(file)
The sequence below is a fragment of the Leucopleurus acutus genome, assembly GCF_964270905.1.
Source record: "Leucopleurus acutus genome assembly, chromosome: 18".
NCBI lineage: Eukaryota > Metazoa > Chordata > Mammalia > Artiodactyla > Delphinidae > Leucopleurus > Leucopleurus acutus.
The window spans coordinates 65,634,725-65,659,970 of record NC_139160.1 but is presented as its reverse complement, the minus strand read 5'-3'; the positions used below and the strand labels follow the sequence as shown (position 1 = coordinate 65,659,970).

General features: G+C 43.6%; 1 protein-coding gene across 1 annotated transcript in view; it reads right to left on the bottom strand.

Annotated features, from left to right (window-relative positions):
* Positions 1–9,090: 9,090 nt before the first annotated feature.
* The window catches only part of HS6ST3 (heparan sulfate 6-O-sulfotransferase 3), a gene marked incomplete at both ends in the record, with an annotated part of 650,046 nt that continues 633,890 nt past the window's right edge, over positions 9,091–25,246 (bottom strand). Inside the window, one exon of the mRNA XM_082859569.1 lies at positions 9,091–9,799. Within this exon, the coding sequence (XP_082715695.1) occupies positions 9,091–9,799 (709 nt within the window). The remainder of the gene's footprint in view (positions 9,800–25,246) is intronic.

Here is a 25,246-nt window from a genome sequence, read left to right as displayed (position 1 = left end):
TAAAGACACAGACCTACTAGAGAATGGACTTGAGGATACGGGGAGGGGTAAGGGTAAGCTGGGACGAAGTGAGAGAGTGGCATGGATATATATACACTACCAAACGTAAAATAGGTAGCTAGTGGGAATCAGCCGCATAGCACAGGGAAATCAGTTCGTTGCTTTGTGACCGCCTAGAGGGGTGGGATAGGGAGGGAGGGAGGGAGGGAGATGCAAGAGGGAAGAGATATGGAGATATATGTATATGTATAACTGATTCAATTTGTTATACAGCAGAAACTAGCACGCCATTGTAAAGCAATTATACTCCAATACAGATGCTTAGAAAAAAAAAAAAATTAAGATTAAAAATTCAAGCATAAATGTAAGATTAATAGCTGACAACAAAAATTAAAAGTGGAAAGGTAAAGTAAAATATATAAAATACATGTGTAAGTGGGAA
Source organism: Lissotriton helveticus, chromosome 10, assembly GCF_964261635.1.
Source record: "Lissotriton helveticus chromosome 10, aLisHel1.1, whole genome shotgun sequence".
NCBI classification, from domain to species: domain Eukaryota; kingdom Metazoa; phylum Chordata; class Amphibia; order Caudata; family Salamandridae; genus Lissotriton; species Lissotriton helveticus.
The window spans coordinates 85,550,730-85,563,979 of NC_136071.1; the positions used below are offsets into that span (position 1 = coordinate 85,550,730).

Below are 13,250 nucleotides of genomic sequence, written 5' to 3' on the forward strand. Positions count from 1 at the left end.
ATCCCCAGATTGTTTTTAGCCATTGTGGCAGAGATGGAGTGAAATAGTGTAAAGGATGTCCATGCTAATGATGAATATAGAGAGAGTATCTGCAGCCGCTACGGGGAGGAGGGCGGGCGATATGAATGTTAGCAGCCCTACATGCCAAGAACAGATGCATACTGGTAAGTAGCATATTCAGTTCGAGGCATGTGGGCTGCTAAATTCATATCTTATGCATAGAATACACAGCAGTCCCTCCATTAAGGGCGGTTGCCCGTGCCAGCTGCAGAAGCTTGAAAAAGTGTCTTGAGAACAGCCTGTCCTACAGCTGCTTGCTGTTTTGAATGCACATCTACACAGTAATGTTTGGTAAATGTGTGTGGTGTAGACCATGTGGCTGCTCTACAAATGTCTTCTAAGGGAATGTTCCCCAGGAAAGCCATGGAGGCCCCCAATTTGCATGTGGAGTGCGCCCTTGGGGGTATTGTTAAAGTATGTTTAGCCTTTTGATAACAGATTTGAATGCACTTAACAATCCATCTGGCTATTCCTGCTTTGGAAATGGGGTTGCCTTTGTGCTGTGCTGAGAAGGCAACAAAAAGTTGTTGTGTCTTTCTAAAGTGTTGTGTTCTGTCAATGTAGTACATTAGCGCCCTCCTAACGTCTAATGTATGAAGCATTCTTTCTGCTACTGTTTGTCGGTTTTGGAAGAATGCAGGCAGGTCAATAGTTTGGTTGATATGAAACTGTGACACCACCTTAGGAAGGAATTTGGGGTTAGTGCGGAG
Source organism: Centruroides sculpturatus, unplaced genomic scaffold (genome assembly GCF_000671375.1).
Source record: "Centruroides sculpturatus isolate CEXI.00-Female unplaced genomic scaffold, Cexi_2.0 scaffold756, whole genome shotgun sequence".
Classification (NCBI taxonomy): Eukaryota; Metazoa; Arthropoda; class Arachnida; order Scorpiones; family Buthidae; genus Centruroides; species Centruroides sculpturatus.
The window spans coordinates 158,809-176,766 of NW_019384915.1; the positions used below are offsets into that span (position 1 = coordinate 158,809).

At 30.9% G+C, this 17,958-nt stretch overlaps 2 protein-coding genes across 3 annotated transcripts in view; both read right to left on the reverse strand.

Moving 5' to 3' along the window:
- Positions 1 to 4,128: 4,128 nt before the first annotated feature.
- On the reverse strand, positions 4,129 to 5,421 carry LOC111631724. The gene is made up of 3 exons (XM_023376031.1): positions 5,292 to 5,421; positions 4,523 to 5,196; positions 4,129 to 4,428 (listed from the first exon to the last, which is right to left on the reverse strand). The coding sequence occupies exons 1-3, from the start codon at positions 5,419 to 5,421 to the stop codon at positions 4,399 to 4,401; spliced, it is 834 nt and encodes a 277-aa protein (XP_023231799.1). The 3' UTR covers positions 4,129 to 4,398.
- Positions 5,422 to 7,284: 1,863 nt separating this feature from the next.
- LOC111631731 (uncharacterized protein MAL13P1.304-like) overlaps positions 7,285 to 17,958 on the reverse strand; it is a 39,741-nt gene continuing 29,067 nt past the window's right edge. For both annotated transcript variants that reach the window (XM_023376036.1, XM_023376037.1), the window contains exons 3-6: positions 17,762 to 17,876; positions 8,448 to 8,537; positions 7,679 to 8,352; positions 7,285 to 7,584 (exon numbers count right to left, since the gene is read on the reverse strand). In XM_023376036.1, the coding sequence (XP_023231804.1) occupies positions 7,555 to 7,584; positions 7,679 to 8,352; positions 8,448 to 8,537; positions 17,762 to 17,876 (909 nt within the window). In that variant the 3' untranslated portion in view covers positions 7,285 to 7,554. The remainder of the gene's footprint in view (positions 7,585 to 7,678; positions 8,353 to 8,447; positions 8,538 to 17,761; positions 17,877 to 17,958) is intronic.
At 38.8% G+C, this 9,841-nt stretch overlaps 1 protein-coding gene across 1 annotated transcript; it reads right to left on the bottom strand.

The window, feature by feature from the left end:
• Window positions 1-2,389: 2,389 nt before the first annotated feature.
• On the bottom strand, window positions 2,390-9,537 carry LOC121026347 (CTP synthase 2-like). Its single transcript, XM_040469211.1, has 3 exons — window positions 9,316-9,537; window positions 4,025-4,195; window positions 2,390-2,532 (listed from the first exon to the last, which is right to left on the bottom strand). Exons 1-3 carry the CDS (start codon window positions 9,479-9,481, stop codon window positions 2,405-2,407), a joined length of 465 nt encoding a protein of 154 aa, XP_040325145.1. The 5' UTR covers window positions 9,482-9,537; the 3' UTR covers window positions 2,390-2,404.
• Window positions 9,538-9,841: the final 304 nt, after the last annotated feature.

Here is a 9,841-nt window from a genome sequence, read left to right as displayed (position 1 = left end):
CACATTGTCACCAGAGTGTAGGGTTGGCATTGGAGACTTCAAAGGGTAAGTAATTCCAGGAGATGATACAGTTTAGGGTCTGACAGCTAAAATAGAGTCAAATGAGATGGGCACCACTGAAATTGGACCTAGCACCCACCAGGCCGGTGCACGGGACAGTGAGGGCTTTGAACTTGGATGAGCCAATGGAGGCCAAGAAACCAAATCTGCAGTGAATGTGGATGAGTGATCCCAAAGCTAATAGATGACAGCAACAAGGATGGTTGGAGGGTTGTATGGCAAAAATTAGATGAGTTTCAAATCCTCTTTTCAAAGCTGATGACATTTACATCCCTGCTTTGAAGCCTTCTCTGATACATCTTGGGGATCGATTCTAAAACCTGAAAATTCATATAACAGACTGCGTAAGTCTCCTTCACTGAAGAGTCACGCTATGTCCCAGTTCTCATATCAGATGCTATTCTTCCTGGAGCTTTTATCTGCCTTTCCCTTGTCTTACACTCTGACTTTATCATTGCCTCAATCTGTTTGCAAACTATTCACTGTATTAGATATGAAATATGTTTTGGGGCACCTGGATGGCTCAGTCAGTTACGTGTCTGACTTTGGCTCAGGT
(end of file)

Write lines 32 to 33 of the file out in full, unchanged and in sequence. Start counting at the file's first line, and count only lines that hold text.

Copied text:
Here is a 9,841-nt window from a genome sequence, read left to right as displayed (position 1 = left end):
CACATTGTCACCAGAGTGTAGGGTTGGCATTGGAGACTTCAAAGGGTAAGTAATTCCAGGAGATGATACAGTTTAGGGTCTGACAGCTAAAATAGAGTCAAATGAGATGGGCACCACTGAAATTGGACCTAGCACCCACCAGGCCGGTGCACGGGACAGTGAGGGCTTTGAACTTGGATGAGCCAATGGAGGCCAAGAAACCAAATCTGCAGTGAATGTGGATGAGTGATCCCAAAGCTAATAGATGACAGCAACAAGGATGGTTGGAGGGTTGTATGGCAAAAATTAGATGAGTTTCAAATCCTCTTTTCAAAGCTGATGACATTTACATCCCTGCTTTGAAGCCTTCTCTGATACATCTTGGGGATCGATTCTAAAACCTGAAAATTCATATAACAGACTGCGTAAGTCTCCTTCACTGAAGAGTCACGCTATGTCCCAGTTCTCATATCAGATGCTATTCTTCCTGGAGCTTTTATCTGCCTTTCCCTTGTCTTACACTCTGACTTTATCATTGCCTCAATCTGTTTGCAAACTATTCACTGTATTAGATATGAAATATGTTTTGGGGCACCTGGATGGCTCAGTCAGTTACGTGTCTGACTTTGGCTCAGGT